Off the Chain and Claiming His Crown: PETA-Rescued Duke Seeks New Home

Published by PETA.

Whenever PETA’s fieldworkers visited Duke—a sweet-natured pit bull mix chained in filthy conditions in rural North Carolina—all he really wanted was attention. He and the other dogs trapped on the Bertie County property were severely neglected and malnourished—tethered by heavy chains on the same small patch of dirt regardless of the weather, plagued by flies, yelled at or simply ignored by their owner, and denied desperately needed veterinary care, exercise, food, and even water. But despite this life of deprivation, Duke’s enthusiasm for human affection never wavered. When his PETA friends appeared, he unfailingly jumped, wiggled with joy, and flopped over for tummy rubs.

PETA’s fieldworkers returned to the property numerous times over about two years, giving the dogs food, water, doghouses, flea and flystrike preventatives, lightweight tie-outs and collars to replace heavy chains and painful choke collars, and—especially in Duke’s case—as much attention as they could.

But despite PETA’s repeated attempts to inform the dogs’ owner about their most basic needs, one winter day, fieldworkers checking in on the dogs found the emaciated remains of Minnie—Duke’s daughter, another pit bull—still chained to her doghouse. A necropsy later revealed that Minnie had died of “starvation and extreme neglect.” The dogs’ owner was charged with seven counts of cruelty to animals for the prolonged neglect of Duke, Minnie, and five other dogs, and after a long legal battle, PETA was granted permanent custody of Duke and his fellow survivors.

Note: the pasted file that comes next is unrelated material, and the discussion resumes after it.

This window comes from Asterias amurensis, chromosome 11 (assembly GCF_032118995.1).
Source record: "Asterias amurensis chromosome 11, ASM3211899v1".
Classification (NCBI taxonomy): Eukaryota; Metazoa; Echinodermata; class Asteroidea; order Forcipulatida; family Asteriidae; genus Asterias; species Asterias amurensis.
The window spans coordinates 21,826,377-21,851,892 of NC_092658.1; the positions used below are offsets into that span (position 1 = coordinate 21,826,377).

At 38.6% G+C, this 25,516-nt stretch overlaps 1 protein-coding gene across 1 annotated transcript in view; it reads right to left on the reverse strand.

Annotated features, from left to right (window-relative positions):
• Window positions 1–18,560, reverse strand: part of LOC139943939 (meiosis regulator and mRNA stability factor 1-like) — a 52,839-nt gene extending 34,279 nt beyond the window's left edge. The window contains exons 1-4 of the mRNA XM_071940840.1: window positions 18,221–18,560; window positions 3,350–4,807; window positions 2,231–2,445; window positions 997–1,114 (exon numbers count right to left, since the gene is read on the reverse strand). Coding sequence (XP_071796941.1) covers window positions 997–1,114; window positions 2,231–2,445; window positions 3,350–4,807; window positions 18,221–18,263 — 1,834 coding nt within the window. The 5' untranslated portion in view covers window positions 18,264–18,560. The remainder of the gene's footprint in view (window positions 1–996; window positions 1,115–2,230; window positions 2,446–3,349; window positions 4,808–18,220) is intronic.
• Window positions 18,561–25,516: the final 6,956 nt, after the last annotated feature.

Now, after spending a few weeks at the Sam Simon Center (PETA’s headquarters in Norfolk, Virginia), finishing treatment for internal parasites (a result of being chained for years amid his own waste), being doted on by staff, and spreading his joyful slobber all over the office, Duke is looking for a permanent home and a devoted guardian to call his own.

Despite being treated cruelly by his former owner, 4-year-old Duke hasn’t let that affect his cheerful outlook on life—he’s a grade-A goober. This 60-pound “bulldozer slash teddy bear” has no idea that he’s the size of a small horse and thinks your lap is a perfectly reasonable place to perch. His fun-loving personality makes him irresistible, and his goofiness is downright contagious. He loves long walks, playtime, and everyone he meets, human or canine. But he’s not fond of felines—his new home must be cat-free.

Duke’s new family will need to have plenty of space for this gregarious guy to run amok, the energy to keep up with him, and perhaps most importantly, an abundance of affection and respect for this beyond generous and forgiving pup. He’s housetrained, leash-trained, neutered, and ready to go—all that’s left to do is pack a suitcase full of his favorite toys.

If your cup, like Duke’s, overfloweth with love—and you have the time, energy, and resources to provide him with the life he’s long overdue—contact [email protected] to learn more.

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 Ingrid E. Newkirk

“Almost all of us grew up eating meat, wearing leather, and going to circuses and zoos. We never considered the impact of these actions on the animals involved. For whatever reason, you are now asking the question: Why should animals have rights?” READ MORE

— Ingrid E. Newkirk, PETA President and co-author of Animalkind